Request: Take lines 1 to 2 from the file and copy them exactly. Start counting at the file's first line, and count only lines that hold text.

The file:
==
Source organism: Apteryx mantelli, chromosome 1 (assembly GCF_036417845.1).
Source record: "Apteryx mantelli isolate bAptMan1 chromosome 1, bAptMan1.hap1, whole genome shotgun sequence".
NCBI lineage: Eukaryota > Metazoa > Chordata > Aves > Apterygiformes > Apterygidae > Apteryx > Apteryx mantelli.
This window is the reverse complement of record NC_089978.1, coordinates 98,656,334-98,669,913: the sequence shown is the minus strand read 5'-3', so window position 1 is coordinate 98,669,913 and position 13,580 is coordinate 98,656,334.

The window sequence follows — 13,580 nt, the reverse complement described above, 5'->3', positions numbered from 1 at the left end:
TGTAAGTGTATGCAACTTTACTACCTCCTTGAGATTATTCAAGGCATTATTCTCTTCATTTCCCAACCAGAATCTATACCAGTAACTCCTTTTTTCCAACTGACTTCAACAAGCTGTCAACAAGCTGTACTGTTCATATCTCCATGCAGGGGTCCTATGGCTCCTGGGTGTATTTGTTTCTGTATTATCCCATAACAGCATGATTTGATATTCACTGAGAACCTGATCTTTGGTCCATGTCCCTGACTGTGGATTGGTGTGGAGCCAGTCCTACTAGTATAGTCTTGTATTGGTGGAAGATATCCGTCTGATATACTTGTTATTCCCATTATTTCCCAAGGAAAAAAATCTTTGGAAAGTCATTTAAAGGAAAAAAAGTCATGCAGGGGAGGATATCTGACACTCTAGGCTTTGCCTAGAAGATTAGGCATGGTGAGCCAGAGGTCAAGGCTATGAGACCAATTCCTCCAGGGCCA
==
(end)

Source organism: Apteryx mantelli, chromosome 1 (assembly GCF_036417845.1).
Source record: "Apteryx mantelli isolate bAptMan1 chromosome 1, bAptMan1.hap1, whole genome shotgun sequence".